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Customer Review

Dust of Dreams is the penultimate novel of The Malazan Book of the Fallen, Steven Erikson's immense ten-volume saga chronicling the story of the Malazan Empire and its legions and the peoples and tribes it comes into contact with. More accurately, Dust of Dreams is also the first half of an immense 1,800-plus-page single novel, to be completed by The Crippled God when it follows (hopefully) next year. This, then, is the beginning of the end and the start of the final act of this immense series, certainly the most ambitious work of epic fantasy ever attempted.

Reviewing the ninth of a ten-book series feels slightly redundant. By now, people know if Erikson is for them or not. As a result, this review will likely be of most interest to those readers who perhaps felt that the series' second half has been more disappointing than its initial half, with the acceleration of the expansion of the cast of characters, concepts, races and forms of magic reaching an increasingly convoluted and over-complex pace. It is hard to argue with this, and the fact is that Dust of Dreams introduces yet many more new characters, ideas, forms of magic and concepts. Whilst it is certainly the case that we get some long-standing mysteries resolved in this book - like why exactly Tavore had to break with the Malazans and bring her army to the far side of the planet - other mysteries are left unaddressed or even further complicated by events. If Erikson takes the literally hundreds of questions left dangling by the series and answers them satisfyingly in the final book of the series I will be surprised, but I have a nagging feeling that an awful lot of stuff is going to be left for the already-promised nine additional Malazan books that Erikson (and four more from his co-writer Ian Esslemont) has been contracted for.

Dust of Dreams is certainly far more proactive in plot than the largely static and introspective Toll the Hounds, and returns to the format of many of the earlier books in the series: a lot of set-up and ponderous navel-gazing punctuated by some humour followed by a convergence of forces, usually in a massive battle sequence. The humour is great (although Tehol, one of Erikson's more reliable sources of comic relief, is actually severely annoying in this novel) and the characters in the Malazan army and occupied Letheras are mostly well-drawn, but the traditional problems of having tons of pretty identical 'salt of the earth' Malazan soliders with stupid names who can debate morality and political theory at the drop of the hat remains intact. Erikson's characterisation is also suspiciously transparent here: many of these soldiers, established not just here but in The Bonehunters, Reaper's Gale and House of Chains as well, seem to have scenes just so we feel sympathy for them later on when they are killed (or at least their fates are left hanging). For some of the characters this works, but for most it doesn't.

On the prose style, Erikson's writing ability remains impressive but is often mis-aimed: a lengthy five-page debate on morality between two characters often seems to end in the stunning realisation that it's wrong to use civilian shields in warfare, or unrestrained capitalism and the exploitation of poorer nations through trade is as bad in its own way as slavery and colonialism. Stunning insights into the human condition, these are most definitely not. As a result progress through the novel can feel like wading through treacle until the story actually gets moving again.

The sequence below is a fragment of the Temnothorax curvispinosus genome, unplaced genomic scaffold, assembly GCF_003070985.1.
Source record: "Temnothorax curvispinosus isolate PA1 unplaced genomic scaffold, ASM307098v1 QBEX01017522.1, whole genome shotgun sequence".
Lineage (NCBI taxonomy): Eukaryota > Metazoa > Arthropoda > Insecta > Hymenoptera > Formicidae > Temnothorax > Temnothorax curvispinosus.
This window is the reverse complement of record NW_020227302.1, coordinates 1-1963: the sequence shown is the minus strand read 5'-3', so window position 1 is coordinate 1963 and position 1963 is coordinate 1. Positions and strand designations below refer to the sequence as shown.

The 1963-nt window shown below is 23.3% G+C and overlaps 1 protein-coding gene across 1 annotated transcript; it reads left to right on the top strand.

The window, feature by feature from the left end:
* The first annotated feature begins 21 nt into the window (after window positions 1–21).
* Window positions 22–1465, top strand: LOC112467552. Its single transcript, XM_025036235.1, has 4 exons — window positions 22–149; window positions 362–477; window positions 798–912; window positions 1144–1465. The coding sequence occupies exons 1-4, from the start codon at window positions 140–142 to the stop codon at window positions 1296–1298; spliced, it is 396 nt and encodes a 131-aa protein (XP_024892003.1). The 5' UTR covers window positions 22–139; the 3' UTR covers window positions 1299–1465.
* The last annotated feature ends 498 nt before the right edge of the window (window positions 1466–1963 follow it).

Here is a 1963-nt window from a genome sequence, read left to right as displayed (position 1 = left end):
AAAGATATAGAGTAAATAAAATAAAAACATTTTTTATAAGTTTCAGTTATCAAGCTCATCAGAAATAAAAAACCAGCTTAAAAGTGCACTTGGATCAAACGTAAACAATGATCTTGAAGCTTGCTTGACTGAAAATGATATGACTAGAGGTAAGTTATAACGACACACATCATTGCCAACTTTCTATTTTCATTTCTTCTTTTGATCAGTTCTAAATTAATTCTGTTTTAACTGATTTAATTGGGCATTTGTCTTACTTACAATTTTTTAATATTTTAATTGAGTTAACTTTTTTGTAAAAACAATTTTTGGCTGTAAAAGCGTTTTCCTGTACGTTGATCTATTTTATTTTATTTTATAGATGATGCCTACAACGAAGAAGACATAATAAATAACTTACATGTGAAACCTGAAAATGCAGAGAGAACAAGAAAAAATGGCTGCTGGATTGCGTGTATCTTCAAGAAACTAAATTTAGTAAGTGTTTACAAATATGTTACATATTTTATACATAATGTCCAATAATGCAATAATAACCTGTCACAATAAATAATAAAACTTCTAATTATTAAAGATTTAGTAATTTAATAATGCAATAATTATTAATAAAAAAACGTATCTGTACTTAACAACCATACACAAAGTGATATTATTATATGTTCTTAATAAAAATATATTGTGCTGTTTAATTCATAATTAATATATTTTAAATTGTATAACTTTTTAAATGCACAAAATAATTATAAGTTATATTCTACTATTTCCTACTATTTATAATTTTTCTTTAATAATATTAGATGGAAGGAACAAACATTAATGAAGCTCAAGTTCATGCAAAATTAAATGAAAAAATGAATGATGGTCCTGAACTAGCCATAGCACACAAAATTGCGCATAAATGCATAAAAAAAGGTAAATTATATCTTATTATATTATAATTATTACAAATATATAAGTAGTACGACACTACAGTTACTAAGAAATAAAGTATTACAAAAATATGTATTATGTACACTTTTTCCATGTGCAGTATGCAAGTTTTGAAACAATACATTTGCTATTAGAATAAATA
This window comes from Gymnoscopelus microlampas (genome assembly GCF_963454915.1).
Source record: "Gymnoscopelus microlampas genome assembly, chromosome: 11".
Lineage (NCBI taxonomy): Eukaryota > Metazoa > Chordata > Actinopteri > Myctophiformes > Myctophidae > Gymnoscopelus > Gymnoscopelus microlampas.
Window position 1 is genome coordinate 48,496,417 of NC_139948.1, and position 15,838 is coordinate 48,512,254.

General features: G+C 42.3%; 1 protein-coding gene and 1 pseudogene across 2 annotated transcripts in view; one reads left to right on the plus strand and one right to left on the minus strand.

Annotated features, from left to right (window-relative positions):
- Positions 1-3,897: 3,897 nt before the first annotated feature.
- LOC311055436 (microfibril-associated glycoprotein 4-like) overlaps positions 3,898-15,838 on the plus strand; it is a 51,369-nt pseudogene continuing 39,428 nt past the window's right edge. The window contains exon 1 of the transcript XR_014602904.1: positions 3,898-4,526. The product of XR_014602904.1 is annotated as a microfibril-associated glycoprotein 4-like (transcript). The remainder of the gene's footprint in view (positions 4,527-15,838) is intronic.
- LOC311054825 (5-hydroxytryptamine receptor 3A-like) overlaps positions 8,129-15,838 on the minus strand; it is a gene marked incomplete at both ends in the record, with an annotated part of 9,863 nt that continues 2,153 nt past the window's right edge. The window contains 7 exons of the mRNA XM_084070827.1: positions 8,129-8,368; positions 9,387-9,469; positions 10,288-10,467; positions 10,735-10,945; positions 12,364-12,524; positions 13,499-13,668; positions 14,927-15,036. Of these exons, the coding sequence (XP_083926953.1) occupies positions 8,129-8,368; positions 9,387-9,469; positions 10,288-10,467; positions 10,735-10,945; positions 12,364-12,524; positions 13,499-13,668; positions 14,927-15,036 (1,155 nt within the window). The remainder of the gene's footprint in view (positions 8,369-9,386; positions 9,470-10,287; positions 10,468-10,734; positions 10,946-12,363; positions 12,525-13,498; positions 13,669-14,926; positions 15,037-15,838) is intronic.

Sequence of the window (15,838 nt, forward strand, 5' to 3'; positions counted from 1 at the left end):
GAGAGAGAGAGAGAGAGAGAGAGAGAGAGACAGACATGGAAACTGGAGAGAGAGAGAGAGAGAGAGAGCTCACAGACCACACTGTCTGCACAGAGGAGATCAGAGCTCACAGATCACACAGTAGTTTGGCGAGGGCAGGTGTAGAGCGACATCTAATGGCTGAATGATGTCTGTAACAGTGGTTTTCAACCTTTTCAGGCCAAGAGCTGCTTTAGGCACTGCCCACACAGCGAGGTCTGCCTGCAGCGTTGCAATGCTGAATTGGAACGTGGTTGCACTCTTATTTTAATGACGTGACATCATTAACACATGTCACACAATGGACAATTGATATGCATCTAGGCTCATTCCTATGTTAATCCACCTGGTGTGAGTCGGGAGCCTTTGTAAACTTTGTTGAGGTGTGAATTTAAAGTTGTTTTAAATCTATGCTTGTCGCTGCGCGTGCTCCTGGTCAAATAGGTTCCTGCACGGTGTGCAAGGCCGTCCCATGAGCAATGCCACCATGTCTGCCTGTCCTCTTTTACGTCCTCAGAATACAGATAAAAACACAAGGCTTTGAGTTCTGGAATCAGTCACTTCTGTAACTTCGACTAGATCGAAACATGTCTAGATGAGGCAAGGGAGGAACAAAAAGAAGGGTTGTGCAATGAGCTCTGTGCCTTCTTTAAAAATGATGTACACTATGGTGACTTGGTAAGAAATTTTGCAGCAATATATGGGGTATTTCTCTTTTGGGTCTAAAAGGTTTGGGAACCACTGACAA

At the same time, Erikson still has an almost-unmatched ability to bring together subplots and characters in interesting combinations, moreso in Dust of Dreams as more of the puzzle of the entire series is unveiled and we begin to get a sense that most of those annoying minor elements that played virtually no constructive roles in previous books - such as Icarium and his machine, the Eres, the Shake, a certain journey through the Imperial Warren, Stormy and Gesler's long-ago transformation and the endless emo Tiste Andii moping around - are all vital pieces of the puzzle. The sheer breadth of Erikson's imagination, the scope of his world and the ambition of his story remains staggering and genuinely impressive, although arguably the weight of that narrative is so heavy that the author struggles in places to get his vision across.

Events culminate in a battle sequence that redefines the meaning of the word 'epic'. This series has had its share of massive engagements, from the Chain of Dogs through the Siege of Capustation and the Battle of Y'Ghatan through to the Bonehunters' rampage across the Letherii Empire, but what happens at the end of Dust of Dreams and the forces brought to bear eclipse everything that has come before combined. The novel ends on a colossal cliffhanger - for the first and last time in the series - with the immediate threat apparently receding but with the tally of the survivors incomplete. The fates of literally dozens of named characters are left hanging in the balance until the final book arrives, hopefully next year.

Dust of Dreams (****) is a typical latter-period Malazan novel, by turns infuriating and impressive, turgid and lyrical, slow and immensely action-packed. It's a stronger book than The Bonehunters and Toll the Hounds, possibly Reaper's Gale as well, and leaves the reader wanting more, which in the final analysis is a good thing, but there remains the nagging feeling that if Erikson could cut to the chase a bit more, the series would not only be shorter but also considerably stronger. Still, a bit late in the day to worry about that now. The book is available now in the UK and will be published in the USA on 19 January 2010.
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